‘Marshmellow’ or ‘Marshmallow’: How to Spell It Correctly

By Shanea Patterson, updated on November 22, 2022

Are you making s’mores with a ‘marshmellow’ or a ‘marshmallow’? We’ll tackle that below, plus teach you how to use the word in a sentence correctly. You’ll also learn exactly what the word means and gain the confidence you need to use it correctly in your writing and in everyday life.

The short answer is that the correct way to spell the word is ‘marshmallow.’ It’s never correct to spell it ‘marshmellow.’

Marshmellow – Common Errors in English Usage

We’ve just revealed that the correct spelling of the word is ‘marshmallow.’ Contrary to popular belief, the word ‘marshmellow’ isn’t actually a recognized word in the English language.

Marshmellow or Marshmallow? Which is Correct?

So, which is correct?

The correct spelling is ‘marshmallow.’ You might be tempted to use ‘marshmellow’ because it seems like it would be a compound word. Marsh + mellow = Marshmellow, right?


Remember, the English language is a bit tricky. So, what you think might be correct might actually be incorrect. Some words just don’t follow the same rules. That’s because the English language is made up of tons of different languages, and all of those languages follow different rules.

Similar Confusing Words 

The English language is filled with confusing words and phrases. Some similar words and phrases that might trip you up are resonate, fiery, and etcetera (etc.).


People often misspell the word ‘resonate,’ which means “to produce or exhibit resonance” or “to have a repetitive pattern that resembles resonance.” Some people spell it ‘resignate,’ but that’s incorrect.


Fiery is another often misspelled word in the English language. Some people mistakenly believe it’s spelled like ‘fire.’ But nope. You’d actually switch the letters around (i.e., make the ‘I’ and ‘e’ switch places).


Etcetera (etc.) is difficult for several reasons. The abbreviation is often hard for people to remember, and the spelling of the word in its extended form is pretty confusing, too.

Definition and Meaning

 The Merriam-Webster definition of ‘marshmallow’ is: “a pink-flowered European perennial herb (Althea officinalis) of the mallow family that is naturalized in the eastern U.S. and has flowers, leaves, and roots used in herbal remedies.”

It’s also defined as “a sweet white confection usually in the form of a spread or small spongy cylindrical pieces now usually made from corn syrup, sugar, albumen, and gelatin but formerly from the marshmallow’s root.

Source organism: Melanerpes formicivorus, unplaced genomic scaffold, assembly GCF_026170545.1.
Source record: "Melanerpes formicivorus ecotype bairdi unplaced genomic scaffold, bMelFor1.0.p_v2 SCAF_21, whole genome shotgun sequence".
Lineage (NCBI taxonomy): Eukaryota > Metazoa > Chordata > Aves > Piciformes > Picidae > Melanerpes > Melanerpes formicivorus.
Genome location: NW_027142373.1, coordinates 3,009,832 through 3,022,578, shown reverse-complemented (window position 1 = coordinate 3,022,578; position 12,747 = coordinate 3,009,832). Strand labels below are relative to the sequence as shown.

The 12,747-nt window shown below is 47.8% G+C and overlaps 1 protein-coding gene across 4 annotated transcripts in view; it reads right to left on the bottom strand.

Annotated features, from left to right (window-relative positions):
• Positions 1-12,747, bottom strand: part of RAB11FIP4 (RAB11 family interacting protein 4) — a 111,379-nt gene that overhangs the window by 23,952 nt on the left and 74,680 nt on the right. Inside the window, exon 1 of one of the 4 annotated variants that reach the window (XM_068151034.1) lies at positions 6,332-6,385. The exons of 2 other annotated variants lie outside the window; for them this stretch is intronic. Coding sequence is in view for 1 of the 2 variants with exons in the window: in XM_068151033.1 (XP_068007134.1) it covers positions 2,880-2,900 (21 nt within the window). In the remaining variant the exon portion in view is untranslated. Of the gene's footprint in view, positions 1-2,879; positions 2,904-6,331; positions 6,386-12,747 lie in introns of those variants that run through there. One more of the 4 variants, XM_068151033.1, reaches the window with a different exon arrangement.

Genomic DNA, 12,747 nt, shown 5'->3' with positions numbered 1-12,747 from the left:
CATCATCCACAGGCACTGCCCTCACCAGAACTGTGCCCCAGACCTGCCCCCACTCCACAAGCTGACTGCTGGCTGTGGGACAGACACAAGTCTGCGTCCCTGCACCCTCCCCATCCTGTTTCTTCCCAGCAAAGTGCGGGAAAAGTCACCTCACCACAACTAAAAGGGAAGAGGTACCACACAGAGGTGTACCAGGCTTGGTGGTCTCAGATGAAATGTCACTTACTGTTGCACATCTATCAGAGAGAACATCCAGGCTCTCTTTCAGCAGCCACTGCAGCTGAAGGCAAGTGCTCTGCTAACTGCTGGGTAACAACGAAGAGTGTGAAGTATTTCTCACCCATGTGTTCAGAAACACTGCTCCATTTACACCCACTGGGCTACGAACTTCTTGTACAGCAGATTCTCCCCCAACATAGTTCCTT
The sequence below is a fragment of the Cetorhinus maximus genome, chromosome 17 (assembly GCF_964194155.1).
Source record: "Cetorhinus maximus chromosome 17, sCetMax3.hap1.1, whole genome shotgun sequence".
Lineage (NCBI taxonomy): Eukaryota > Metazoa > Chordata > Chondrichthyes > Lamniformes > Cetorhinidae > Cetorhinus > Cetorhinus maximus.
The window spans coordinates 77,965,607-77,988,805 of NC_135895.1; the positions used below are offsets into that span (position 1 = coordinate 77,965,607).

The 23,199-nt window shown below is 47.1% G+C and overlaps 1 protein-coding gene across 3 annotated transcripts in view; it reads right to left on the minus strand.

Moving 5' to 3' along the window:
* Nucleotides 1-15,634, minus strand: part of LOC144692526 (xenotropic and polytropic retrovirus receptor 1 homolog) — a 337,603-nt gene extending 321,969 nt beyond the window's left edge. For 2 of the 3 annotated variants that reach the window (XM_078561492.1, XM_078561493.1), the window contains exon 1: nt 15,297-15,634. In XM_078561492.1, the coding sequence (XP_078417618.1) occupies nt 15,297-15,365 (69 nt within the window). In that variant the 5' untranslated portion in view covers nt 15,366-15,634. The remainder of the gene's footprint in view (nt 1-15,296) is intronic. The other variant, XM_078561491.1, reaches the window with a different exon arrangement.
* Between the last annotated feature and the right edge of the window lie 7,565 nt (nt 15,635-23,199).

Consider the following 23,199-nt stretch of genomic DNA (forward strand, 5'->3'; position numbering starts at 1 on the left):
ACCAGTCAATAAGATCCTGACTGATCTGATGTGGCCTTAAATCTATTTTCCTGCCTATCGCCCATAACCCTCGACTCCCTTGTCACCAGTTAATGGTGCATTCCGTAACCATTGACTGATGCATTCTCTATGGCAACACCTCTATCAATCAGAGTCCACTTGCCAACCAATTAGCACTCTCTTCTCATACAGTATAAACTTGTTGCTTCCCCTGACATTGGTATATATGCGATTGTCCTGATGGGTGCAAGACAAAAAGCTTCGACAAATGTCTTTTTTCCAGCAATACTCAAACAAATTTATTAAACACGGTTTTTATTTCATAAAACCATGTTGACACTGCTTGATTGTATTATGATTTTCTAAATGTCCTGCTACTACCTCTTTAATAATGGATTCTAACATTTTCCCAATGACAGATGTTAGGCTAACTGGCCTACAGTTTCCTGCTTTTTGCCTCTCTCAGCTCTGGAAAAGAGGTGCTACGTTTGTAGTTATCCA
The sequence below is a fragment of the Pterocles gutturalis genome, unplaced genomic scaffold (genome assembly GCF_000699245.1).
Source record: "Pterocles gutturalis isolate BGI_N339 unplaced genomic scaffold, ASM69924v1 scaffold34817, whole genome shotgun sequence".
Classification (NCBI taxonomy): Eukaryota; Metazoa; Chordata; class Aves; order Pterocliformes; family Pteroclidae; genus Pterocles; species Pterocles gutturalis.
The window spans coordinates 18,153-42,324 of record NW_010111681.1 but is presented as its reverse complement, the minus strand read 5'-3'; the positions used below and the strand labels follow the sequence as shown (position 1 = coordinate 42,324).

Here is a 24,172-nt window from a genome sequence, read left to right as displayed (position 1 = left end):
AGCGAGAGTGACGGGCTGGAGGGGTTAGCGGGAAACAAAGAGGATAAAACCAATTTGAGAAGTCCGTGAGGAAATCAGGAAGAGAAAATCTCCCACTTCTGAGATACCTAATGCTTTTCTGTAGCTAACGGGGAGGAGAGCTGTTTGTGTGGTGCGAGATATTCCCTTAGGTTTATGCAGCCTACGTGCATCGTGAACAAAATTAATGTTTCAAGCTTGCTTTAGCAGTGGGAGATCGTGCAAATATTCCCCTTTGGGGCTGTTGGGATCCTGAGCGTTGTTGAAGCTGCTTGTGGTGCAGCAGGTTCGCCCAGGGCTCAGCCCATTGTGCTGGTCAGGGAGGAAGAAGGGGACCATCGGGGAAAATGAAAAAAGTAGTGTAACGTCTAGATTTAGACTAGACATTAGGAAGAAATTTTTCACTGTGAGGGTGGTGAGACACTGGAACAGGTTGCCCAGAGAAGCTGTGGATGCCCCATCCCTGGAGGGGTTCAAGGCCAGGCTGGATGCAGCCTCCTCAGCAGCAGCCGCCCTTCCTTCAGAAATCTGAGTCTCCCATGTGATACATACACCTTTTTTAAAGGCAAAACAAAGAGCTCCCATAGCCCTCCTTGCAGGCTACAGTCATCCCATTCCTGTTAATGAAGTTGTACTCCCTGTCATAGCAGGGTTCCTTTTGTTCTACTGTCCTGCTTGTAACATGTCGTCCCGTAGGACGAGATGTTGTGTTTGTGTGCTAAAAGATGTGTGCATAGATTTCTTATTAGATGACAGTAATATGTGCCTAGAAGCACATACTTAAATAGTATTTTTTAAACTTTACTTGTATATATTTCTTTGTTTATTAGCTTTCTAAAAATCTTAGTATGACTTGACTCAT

A Brief History

The first known use of the word ‘marshmallow’ was before the 12th century, and it meant the same thing it means today.

Plural of ‘Marshmallow’

When learning new words in the English language, it helps to know what the plural form of the word is, just in case you need to use it.

The word ‘marshmallow’ follows the standard rule of pluralization for English words. The rule is to add ‘s’ or ‘es’ to the end of a word to make it plural.

Here are a few examples:

  • Column > Columns
  • House > Houses
  • Holiday > Holidays
  • Watch > Watches
  • Tux > Tuxes
  • Catch > Catches

When it comes to ‘marshmallow,’ it follows the same rule. Take a look:

  • Marshmallow > Marshmallows

Just remember that when changing the word to plural, you still have to make sure your subject agrees with your verb.

Now, let’s take a look at how to use both forms in a sentence.

How to Use ‘Marshmallow’ in a Sentence Correctly 

Now that you know the definition let’s see how to use it correctly in a sentence.

Take a look at some examples of how to do that in singular form:

  • Hold your marshmallow over the fire to brown it a bit.
  • Sorry to bother you, but can I have a marshmallow?
  • What is this marshmallow made out of?

Now, let’s see some examples of how to do it in plural form:

  • Get some marshmallows; we’re making s’mores!
  • My niece loves marshmallows.
  • The kindergarten classroom is having marshmallows for snack today.

Final Advice on ‘Marshmellow’ and ‘Marshmallow’ 

If you can remember that the marshmallow comes from the ‘mallow’ plant, it might be easier to remember how to spell it.

Remember, it has nothing to do with the word ‘mellow.’

If you find yourself stuck on something, pop back over and get a refresher by browsing our library of articles dedicated to explaining confusing words and phrases.

Our content can also teach you how to write better in general.

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Written By:
Shanea Patterson
Shanea Patterson is a writer based in New York and loves writing for brands big and small. She has a master's degree in professional writing from New York University and a bachelor's degree in English from Mercy College.

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